Official newspaper of The University of Texas at Austin

The Daily Texan

Official newspaper of The University of Texas at Austin

The Daily Texan

Official newspaper of The University of Texas at Austin

The Daily Texan

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October 4, 2022

SB 10 would improve mental health care

Rachel Efruss

Texas legislators are working to create a statewide mental health network to help Texans get better psychiatric care. 

Senate Bill 10 by state Sen. Jane Nelson, R-Flower Mound, would create the Mental Health Care Consortium to improve access to mental health services in Texas. 

“This initiative focuses heavily on identifying at-risk youth, getting them screened and into treatment so that they don’t present a danger to themselves or others,” said Nelson, who could not be reached for an interview, in a press release. 

The Senate budget proposal allocates $100 million in new funding for SB 10. 

It would also coordinate research efforts by 12 health institutions, including Dell Medical School. 

“The idea is to create this working team who can provide expertise and guidance as Texas continues to build on and improve its mental health public care,” said Stephen Strakowski, chair of UT’s Department of Psychiatry. 

Gov. Greg Abbott listed SB 10 as an emergency item at the State of the State last Tuesday. With all 31 senators co-sponsoring it, the bill has full Senate support — something state Sen. Kel Seliger, R-Amarillo, said happens when a bill is high priority for both parties. 

“Some things have very broad interests across the state, and there are so many things that we need to see progress in in mental health, everything from state hospitals down to the training of mental health professionals and counselors in public schools,” Seliger said.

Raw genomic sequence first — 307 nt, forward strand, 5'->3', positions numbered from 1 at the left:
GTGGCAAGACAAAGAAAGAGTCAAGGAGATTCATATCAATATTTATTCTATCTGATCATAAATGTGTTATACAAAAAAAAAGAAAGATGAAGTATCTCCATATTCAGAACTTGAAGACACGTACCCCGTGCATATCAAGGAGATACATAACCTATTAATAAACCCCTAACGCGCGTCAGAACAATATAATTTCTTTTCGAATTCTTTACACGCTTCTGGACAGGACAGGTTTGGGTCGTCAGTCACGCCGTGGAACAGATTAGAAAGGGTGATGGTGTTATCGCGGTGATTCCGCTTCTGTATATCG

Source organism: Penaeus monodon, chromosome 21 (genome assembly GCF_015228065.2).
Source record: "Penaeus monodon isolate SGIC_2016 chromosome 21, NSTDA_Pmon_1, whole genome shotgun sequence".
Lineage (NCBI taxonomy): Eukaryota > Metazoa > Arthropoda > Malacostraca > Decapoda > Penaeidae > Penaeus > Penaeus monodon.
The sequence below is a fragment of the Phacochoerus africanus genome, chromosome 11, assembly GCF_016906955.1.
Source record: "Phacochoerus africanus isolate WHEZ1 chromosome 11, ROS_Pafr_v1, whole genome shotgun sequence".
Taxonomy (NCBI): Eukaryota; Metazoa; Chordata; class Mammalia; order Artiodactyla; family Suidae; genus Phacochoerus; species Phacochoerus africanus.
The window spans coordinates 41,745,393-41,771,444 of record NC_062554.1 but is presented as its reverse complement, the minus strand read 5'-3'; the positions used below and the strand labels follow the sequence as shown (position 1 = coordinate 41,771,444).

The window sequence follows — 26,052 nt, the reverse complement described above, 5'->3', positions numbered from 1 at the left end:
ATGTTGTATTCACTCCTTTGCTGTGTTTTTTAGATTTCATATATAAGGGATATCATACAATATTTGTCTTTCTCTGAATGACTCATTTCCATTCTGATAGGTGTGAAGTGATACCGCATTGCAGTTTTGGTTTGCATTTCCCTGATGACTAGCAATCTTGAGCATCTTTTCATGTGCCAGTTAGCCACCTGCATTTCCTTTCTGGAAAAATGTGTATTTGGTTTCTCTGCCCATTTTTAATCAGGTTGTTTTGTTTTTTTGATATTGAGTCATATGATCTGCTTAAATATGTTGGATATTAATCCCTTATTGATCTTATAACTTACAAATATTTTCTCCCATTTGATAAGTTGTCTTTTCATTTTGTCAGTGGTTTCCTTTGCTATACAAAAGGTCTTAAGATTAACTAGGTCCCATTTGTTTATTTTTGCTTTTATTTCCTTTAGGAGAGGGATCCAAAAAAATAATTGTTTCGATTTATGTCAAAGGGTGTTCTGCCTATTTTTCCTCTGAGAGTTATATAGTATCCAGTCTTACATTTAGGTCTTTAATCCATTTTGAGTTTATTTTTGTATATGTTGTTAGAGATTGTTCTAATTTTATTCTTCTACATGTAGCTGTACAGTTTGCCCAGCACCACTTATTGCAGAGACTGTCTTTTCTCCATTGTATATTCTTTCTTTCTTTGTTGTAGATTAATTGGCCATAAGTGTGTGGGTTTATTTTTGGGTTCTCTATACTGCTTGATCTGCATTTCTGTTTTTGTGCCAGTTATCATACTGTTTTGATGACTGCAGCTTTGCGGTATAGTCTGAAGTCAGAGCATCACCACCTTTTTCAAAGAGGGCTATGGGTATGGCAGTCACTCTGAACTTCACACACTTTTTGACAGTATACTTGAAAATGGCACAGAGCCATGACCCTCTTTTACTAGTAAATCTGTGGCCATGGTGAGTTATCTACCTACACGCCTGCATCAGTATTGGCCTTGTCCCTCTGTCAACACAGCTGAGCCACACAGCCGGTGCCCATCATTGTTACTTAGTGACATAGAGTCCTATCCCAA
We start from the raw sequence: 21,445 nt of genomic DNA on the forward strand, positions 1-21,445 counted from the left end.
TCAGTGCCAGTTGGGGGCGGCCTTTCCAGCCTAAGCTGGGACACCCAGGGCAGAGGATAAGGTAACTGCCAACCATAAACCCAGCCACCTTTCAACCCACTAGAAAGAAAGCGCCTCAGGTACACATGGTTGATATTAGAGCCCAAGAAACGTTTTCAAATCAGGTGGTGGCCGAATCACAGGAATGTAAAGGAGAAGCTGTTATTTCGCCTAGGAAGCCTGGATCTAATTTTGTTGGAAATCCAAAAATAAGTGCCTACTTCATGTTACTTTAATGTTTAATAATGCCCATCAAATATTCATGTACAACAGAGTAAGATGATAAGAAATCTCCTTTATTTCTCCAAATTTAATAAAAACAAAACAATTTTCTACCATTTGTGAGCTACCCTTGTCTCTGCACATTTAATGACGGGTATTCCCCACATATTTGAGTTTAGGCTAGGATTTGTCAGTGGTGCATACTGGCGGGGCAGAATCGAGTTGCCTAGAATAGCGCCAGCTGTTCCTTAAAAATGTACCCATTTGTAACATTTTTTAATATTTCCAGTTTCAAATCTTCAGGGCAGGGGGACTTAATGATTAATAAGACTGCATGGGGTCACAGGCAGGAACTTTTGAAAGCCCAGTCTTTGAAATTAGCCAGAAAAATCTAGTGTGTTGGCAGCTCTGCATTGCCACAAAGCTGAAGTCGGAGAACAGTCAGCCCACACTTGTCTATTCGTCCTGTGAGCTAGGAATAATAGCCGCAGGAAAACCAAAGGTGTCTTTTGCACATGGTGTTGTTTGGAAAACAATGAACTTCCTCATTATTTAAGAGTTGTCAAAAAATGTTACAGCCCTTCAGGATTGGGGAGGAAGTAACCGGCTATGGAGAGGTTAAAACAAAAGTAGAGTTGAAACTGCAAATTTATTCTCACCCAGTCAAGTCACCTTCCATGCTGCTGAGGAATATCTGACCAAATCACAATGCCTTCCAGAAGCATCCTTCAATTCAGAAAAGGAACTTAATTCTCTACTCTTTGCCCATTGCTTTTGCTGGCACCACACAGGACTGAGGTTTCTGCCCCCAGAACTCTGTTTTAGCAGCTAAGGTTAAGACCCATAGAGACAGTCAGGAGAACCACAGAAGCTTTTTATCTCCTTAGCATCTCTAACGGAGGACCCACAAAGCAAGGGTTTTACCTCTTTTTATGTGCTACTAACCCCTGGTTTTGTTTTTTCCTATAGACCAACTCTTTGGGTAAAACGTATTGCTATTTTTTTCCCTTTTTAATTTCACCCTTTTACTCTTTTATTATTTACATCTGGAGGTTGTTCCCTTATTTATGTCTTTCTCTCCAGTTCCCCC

The Legislature has been increasing its investment in mental health care services and facilities, but this consortium would multiply those efforts, said state Sen. Kirk Watson, D-Austin. 

“The consortium will leverage the state’s academic institutions to increase access to mental health services across Texas, relieve some of the workforce shortages among mental health professionals, coordinate research and increase judicial training on juvenile mental health,” Watson said in an email.

One in five Texans are impacted by mental illness, but there are different ways to treat them, Strakowski said. 

“Using different combinations of providers or different types of therapies or medications, we can find a way to provide the best care possible, and those kinds of studies are going on in academic psychiatry departments,” Strakowski said. “(SB 10’s) goal is to take that work and also support additional work to find the best way to give care to people so they have the best outcomes possible.”

Strakowski said if Texas does not improve its mental health care system now, there could be consequences in the future such as additional health problems and increased suicide rates.  

“When you don’t take care of mental health, it doesn’t go away, so people end up suffering,” Strakowski said. “Society often thinks that if we don’t pay for it, it doesn’t cost anything, but it ends up drumming up costs in many other areas.”


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SB 10 would improve mental health care